Saturday, March 13, 2010

Prostate Cancer: Screening, Treatment Worse Than Disease?

The American Cancer Society (ACS) has just released its latest guidelines on prostate cancer screening. The changes in these guidelines are driven in part by the findings of two major studies, on either side of the Atlantic, whose results seem to question the benefits of early screening.  There is much debate from different health authorities on these guidelines and its changes - some of these discussions can be found in the LA Times, CBS News, or WebMD.
image by Phillie Casablanca 

The main issue focuses on the need for early screening, and the age at which such screening should occur. The original guidelines called for, among other things, general screening for all men starting at age 50. The revised guidelines suggest that men should start discussing the need for screening with their doctor at age 50, although those men at high risk for prostate cancer should start he process earlier.

Several issues conflict in this matter. On the one hand, early screening normally benefits patients, as cancers caught early are more treatable. But the actual test which is recommended by the ACS, PSA screening, may suffer from sever weaknesses, as discussed by the actual discoverer of PSA (prostate specific antigen), Richard Ablin, in an Op-Ed at the New York Times.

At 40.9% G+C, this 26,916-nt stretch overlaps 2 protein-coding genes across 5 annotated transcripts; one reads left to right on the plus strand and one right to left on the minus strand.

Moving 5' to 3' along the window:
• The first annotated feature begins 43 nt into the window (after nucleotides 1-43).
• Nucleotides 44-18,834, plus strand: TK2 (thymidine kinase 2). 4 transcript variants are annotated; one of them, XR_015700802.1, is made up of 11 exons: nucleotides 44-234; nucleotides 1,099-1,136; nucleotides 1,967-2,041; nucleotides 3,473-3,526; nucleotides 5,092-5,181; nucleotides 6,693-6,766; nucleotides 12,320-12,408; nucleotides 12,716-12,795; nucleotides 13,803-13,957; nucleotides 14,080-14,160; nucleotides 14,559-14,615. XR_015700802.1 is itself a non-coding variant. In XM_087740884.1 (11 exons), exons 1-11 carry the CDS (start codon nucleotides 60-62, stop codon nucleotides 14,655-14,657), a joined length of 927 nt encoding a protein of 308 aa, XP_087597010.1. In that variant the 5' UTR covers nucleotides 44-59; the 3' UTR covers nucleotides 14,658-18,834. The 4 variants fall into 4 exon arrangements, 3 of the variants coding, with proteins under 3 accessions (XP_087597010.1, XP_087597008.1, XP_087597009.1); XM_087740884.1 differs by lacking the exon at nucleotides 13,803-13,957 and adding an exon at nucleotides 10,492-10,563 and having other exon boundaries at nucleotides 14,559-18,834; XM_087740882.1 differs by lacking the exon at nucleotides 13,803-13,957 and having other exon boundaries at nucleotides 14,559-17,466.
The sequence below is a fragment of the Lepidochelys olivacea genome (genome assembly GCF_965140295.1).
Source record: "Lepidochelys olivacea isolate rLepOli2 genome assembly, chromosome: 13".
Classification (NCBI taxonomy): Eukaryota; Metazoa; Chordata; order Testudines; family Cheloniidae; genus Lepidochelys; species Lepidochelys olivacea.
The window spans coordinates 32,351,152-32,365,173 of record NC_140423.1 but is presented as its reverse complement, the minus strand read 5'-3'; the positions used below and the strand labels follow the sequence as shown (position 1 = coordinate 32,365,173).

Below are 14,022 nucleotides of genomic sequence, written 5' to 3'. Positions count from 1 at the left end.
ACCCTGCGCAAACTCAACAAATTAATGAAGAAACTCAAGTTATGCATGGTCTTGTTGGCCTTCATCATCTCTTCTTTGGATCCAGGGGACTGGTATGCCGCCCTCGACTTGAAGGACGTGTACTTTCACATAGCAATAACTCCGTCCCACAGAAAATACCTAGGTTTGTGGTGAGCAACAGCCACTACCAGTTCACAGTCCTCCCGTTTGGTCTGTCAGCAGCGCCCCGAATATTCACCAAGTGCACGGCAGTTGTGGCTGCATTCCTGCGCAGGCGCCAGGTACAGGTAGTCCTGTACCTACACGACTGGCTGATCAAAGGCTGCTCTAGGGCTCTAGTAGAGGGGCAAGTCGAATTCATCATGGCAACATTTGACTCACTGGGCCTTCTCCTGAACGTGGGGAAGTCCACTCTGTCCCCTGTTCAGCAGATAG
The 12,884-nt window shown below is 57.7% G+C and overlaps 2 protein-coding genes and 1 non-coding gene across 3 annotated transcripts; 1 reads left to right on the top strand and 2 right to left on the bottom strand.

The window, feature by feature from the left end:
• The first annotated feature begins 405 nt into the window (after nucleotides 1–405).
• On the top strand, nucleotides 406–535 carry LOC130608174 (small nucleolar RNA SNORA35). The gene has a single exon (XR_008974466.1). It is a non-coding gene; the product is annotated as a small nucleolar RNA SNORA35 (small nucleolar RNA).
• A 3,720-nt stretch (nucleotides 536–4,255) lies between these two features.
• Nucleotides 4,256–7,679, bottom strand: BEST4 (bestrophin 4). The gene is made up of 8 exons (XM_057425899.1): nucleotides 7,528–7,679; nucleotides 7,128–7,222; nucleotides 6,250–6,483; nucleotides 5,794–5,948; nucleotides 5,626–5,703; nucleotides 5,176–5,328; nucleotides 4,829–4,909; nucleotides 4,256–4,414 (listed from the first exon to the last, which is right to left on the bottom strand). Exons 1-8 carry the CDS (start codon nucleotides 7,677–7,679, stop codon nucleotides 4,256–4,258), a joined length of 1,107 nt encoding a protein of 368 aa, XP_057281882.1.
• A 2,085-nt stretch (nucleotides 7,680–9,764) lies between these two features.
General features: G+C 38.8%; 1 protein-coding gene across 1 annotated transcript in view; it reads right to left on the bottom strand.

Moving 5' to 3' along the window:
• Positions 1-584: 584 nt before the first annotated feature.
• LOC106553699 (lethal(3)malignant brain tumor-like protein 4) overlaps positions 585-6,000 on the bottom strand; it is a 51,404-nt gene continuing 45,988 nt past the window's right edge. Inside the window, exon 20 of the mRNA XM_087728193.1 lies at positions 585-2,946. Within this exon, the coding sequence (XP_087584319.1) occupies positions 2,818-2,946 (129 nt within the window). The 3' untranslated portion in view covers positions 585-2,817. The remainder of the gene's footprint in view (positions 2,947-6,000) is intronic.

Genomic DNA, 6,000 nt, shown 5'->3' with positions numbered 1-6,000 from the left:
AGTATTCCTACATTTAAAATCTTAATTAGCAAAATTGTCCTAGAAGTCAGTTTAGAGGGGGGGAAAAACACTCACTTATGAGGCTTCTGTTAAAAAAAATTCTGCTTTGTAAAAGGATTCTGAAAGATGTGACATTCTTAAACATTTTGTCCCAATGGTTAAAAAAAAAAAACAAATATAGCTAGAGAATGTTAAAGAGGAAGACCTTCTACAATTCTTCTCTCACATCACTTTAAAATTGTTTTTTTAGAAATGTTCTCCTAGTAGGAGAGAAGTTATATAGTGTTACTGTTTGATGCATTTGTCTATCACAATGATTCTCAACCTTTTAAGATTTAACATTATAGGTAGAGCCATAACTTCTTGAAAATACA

The problems with the test are compounded by the fact that prostate cancer generally (although not always) evolves very slowly. Aggressive treatment often comes with nefarious consequences for the patient, including impotence and incontinence. It is not always recommended, simply because you might sometimes die of old age before the cancer kills you. In fact, according to WebMD, prostate cancer is diagnosed in an estimated 80% of men at age 80, although it clearly will not kill most of them. As a result, a significant number of experts, including Dr. Ablin himself, argue against early screening for the general population.

The risk, however, is that, by delaying screening, you may miss the small number of prostate cancers that evolve quickly and may kill the patients. There is, unfortunately, no test that specifically targets these fast evolving cancers.

If you get tested and have a positive result, the treatment that you may receive is also subject to great uncertainty. In fact, a recent study (discussed here and here) and states that the treatment you receive largely depends upon which specialists you will see. Statistically you are more likely to get surgery if you see a urologist only, and radiation therapy if you see a radiation oncologist. To the man with a hammer everything looks like a nail...

Should you get screened? This is a topic of discussion between you and your doctor. But - for sure - do it while fully informed. And - if the test should come out positive - be careful to weigh all pros and cons before engaging into an aggressive treatment - or any treatment. For prostate cancer screening and treatment, it seems that the best approach is to educate the patient first.

Some more reading: the NYT editorial by Richard Ablin is  a must-read, and the Harvard  Medical School just came out with its 2010 report on prostate diseases (unfortunately needs to be purchased).

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